As this year comes to an end, we remain hopeful that malaria, an infectious disease that kills 1,200 children under five years every day, will be prevented using a vaccine.
Kenya, Ghana and Malawi rolled out a largescale trial of RTS, S -- a vaccine manufactured by GlaxoSmithKline that offers partial protection against malaria.
A suboptimal vaccine with clinical trial phase III showing 30 per cent efficacy, RTS, S is a big leap.
Another vaccine, R21, which is similar to RTS, S in terms of the antibodies it elicits, has also been unveiled.
R21 has a large portion of a plasmodium surface protein called circumsporozoite; the RTS, S has a smaller fragment of the protein, which is cited as a major limitation in eliciting strong antibody response.
Circumsporozoite is the antigen in the sporozoite stage of malaria parasite that is injected into the human blood stream by mosquito bite.
The antigen triggers production of antibodies by the immune system, the antibodies then neutralise the sporozoites and enhance their removal from the body.
The main challenge with sporozoite-based vaccines is the window of time within which an immune response is supposed to be mounted.
The sporozoite lingers in blood stream for about 30 minutes before entering the liver, where the parasite changes into merozoites whose surface antigens cannot react with the sporozoite-triggered antibodies.
However, immunologists are working on the use of weakened but live malaria parasite vaccines.
In 2020, clinical trials of a live but attenuated malaria vaccine will be rolled out in Tanzania.
Laboratory studies show this to be more effective; the challenge is malaria is caused by five different plasmodium species, requiring different live attenuated plasmodium vaccines.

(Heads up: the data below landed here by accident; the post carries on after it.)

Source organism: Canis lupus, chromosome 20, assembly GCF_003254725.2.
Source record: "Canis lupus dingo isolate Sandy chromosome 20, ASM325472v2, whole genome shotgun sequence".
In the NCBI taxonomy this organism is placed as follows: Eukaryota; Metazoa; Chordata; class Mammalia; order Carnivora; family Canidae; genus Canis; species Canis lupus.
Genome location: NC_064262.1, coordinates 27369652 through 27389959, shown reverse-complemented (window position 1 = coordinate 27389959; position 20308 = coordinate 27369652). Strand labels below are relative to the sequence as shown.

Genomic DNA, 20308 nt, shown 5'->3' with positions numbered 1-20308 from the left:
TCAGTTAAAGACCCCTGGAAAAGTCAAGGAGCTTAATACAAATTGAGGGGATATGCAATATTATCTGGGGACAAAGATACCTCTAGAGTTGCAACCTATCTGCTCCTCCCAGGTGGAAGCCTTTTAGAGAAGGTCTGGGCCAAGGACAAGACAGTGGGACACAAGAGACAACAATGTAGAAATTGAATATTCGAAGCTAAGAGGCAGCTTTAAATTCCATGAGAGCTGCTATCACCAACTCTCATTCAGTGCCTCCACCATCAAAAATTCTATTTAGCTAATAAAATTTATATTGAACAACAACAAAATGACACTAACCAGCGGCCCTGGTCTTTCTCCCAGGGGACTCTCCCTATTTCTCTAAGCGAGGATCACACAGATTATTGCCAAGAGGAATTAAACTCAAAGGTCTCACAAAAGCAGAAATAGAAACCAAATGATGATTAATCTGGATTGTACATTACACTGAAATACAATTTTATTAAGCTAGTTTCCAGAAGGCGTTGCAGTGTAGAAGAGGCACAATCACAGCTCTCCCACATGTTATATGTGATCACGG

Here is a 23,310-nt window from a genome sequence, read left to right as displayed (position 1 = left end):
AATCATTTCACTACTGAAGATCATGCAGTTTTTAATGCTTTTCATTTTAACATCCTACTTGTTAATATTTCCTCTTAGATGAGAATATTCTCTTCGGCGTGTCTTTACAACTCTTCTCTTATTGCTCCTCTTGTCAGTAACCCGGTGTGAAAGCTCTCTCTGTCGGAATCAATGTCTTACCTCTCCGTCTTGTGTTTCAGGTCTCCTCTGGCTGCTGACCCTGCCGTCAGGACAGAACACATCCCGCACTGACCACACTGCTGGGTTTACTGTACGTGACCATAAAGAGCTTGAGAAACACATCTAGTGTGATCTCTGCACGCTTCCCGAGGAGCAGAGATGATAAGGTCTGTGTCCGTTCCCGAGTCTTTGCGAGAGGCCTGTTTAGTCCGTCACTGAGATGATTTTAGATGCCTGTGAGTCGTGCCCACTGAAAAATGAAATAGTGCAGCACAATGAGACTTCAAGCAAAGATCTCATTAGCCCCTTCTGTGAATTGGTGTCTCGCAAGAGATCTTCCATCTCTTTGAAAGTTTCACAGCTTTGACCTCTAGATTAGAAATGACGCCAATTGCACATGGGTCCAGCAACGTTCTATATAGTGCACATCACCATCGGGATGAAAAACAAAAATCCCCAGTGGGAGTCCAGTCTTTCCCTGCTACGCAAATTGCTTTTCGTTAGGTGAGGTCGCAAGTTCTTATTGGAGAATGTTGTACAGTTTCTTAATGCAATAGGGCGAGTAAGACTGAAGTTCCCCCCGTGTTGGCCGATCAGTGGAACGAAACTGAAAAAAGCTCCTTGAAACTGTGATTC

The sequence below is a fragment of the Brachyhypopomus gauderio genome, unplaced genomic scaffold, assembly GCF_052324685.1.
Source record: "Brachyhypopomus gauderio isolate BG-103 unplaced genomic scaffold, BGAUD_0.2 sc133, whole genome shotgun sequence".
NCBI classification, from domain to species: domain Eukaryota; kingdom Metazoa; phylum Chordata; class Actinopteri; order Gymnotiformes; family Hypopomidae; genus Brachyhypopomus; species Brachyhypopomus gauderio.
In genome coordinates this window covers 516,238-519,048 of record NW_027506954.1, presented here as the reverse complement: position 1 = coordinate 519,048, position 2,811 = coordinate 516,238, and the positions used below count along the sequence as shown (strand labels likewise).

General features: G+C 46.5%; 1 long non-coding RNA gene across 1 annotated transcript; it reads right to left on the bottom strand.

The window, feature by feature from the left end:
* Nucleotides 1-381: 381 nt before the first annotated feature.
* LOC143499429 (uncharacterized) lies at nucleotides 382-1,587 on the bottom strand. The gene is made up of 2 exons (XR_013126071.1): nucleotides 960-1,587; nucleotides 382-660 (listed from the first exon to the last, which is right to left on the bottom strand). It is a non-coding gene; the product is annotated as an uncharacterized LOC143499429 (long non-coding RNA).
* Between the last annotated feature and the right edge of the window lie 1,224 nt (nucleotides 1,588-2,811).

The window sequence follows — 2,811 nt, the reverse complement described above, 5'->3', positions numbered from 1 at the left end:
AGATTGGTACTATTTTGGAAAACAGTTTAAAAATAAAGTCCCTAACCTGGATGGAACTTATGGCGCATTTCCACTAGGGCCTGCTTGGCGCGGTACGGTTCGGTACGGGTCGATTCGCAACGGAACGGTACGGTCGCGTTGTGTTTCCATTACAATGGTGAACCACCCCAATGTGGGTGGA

But this could be overcome by a mosaic vaccine that has antigens from the five species of plasmodium.
In yet another trial, PfSPZ, a vaccine based on irradiated plasmodium, will be rolled out in February in Biko Island, where malaria is endemic.
Lab tests have confirmed the vaccine to be 100 per cent effective, but again, there is the challenge of different malaria parasite species.
It may protect against plasmodium falciparum but not plasmodium vivax, for example.
Using a technique known as CRISPR-cas9, immunologists are editing the plasmodium genes to remove those that encode proteins that make merozoites to leave liver and kill red blood cells. This will make the parasites to remain in the liver longer.
Immunologists have identified the protein used by merozoites to harpoon red blood cells.
RH5 is highly conserved in all the five species of plasmodium. Antibodies against RH5 can prevent the attack of red blood cells by merozoites, dampening clinical symptoms of malaria, like anaemia and fever.
A vaccine targeting RH5 is coming soon. There is hope of an affordable, safe, easy-to-administer and effective malaria vaccine soon.
Dr P.M. Mutua, immunologist, Makueni